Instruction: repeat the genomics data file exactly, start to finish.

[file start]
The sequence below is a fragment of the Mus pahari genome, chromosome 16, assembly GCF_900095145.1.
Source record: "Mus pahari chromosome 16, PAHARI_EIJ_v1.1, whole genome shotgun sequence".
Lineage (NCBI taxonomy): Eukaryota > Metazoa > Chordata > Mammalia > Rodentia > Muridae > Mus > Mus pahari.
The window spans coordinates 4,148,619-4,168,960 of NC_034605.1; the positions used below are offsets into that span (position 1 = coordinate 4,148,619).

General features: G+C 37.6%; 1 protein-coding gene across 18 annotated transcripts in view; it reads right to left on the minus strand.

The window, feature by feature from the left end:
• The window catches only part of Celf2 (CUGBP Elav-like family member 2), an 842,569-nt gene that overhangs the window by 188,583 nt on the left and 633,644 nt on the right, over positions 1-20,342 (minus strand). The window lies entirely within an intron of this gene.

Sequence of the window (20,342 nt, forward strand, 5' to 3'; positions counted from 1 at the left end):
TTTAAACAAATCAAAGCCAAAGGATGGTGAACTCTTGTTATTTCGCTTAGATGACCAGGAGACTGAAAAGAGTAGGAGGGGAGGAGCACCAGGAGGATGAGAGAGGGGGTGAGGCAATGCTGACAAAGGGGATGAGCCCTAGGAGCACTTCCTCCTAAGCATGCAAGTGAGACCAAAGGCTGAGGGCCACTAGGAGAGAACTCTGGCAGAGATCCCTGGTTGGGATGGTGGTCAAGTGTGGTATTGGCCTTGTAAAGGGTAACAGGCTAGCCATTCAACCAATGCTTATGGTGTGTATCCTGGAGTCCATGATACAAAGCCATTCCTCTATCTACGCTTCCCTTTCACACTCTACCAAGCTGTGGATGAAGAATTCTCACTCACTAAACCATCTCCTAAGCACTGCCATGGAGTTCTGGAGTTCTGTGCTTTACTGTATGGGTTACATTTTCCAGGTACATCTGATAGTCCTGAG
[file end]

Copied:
The sequence below is a fragment of the Mus pahari genome, chromosome 16, assembly GCF_900095145.1.
Source record: "Mus pahari chromosome 16, PAHARI_EIJ_v1.1, whole genome shotgun sequence".
Lineage (NCBI taxonomy): Eukaryota > Metazoa > Chordata > Mammalia > Rodentia > Muridae > Mus > Mus pahari.
The window spans coordinates 4,148,619-4,168,960 of NC_034605.1; the positions used below are offsets into that span (position 1 = coordinate 4,148,619).

General features: G+C 37.6%; 1 protein-coding gene across 18 annotated transcripts in view; it reads right to left on the minus strand.

The window, feature by feature from the left end:
• The window catches only part of Celf2 (CUGBP Elav-like family member 2), an 842,569-nt gene that overhangs the window by 188,583 nt on the left and 633,644 nt on the right, over positions 1-20,342 (minus strand). The window lies entirely within an intron of this gene.

Sequence of the window (20,342 nt, forward strand, 5' to 3'; positions counted from 1 at the left end):
TTTAAACAAATCAAAGCCAAAGGATGGTGAACTCTTGTTATTTCGCTTAGATGACCAGGAGACTGAAAAGAGTAGGAGGGGAGGAGCACCAGGAGGATGAGAGAGGGGGTGAGGCAATGCTGACAAAGGGGATGAGCCCTAGGAGCACTTCCTCCTAAGCATGCAAGTGAGACCAAAGGCTGAGGGCCACTAGGAGAGAACTCTGGCAGAGATCCCTGGTTGGGATGGTGGTCAAGTGTGGTATTGGCCTTGTAAAGGGTAACAGGCTAGCCATTCAACCAATGCTTATGGTGTGTATCCTGGAGTCCATGATACAAAGCCATTCCTCTATCTACGCTTCCCTTTCACACTCTACCAAGCTGTGGATGAAGAATTCTCACTCACTAAACCATCTCCTAAGCACTGCCATGGAGTTCTGGAGTTCTGTGCTTTACTGTATGGGTTACATTTTCCAGGTACATCTGATAGTCCTGAG